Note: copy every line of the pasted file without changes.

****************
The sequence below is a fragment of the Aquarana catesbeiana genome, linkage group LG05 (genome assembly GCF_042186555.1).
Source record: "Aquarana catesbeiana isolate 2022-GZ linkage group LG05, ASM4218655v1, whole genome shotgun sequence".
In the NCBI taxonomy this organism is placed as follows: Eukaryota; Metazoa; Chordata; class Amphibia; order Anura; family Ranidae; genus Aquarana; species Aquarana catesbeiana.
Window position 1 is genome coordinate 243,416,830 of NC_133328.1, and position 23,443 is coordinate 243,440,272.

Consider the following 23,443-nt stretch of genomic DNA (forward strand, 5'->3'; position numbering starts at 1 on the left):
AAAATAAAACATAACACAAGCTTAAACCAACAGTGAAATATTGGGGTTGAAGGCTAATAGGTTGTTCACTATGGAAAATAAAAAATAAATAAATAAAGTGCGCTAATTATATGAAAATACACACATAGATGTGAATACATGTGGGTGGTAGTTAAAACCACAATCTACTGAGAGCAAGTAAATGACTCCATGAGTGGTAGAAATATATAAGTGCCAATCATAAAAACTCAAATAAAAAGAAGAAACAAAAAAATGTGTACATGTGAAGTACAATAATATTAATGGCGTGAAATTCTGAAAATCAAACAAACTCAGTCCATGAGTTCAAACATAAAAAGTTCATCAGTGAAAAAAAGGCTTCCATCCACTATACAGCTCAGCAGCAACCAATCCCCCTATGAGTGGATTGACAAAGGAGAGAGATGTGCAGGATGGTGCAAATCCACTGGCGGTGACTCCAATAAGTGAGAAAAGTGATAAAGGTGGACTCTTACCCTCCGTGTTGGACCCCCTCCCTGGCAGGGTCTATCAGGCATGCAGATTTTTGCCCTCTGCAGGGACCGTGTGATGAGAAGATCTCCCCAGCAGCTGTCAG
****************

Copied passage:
The sequence below is a fragment of the Aquarana catesbeiana genome, linkage group LG05 (genome assembly GCF_042186555.1).
Source record: "Aquarana catesbeiana isolate 2022-GZ linkage group LG05, ASM4218655v1, whole genome shotgun sequence".
In the NCBI taxonomy this organism is placed as follows: Eukaryota; Metazoa; Chordata; class Amphibia; order Anura; family Ranidae; genus Aquarana; species Aquarana catesbeiana.
Window position 1 is genome coordinate 243,416,830 of NC_133328.1, and position 23,443 is coordinate 243,440,272.

Consider the following 23,443-nt stretch of genomic DNA (forward strand, 5'->3'; position numbering starts at 1 on the left):
AAAATAAAACATAACACAAGCTTAAACCAACAGTGAAATATTGGGGTTGAAGGCTAATAGGTTGTTCACTATGGAAAATAAAAAATAAATAAATAAAGTGCGCTAATTATATGAAAATACACACATAGATGTGAATACATGTGGGTGGTAGTTAAAACCACAATCTACTGAGAGCAAGTAAATGACTCCATGAGTGGTAGAAATATATAAGTGCCAATCATAAAAACTCAAATAAAAAGAAGAAACAAAAAAATGTGTACATGTGAAGTACAATAATATTAATGGCGTGAAATTCTGAAAATCAAACAAACTCAGTCCATGAGTTCAAACATAAAAAGTTCATCAGTGAAAAAAAGGCTTCCATCCACTATACAGCTCAGCAGCAACCAATCCCCCTATGAGTGGATTGACAAAGGAGAGAGATGTGCAGGATGGTGCAAATCCACTGGCGGTGACTCCAATAAGTGAGAAAAGTGATAAAGGTGGACTCTTACCCTCCGTGTTGGACCCCCTCCCTGGCAGGGTCTATCAGGCATGCAGATTTTTGCCCTCTGCAGGGACCGTGTGATGAGAAGATCTCCCCAGCAGCTGTCAG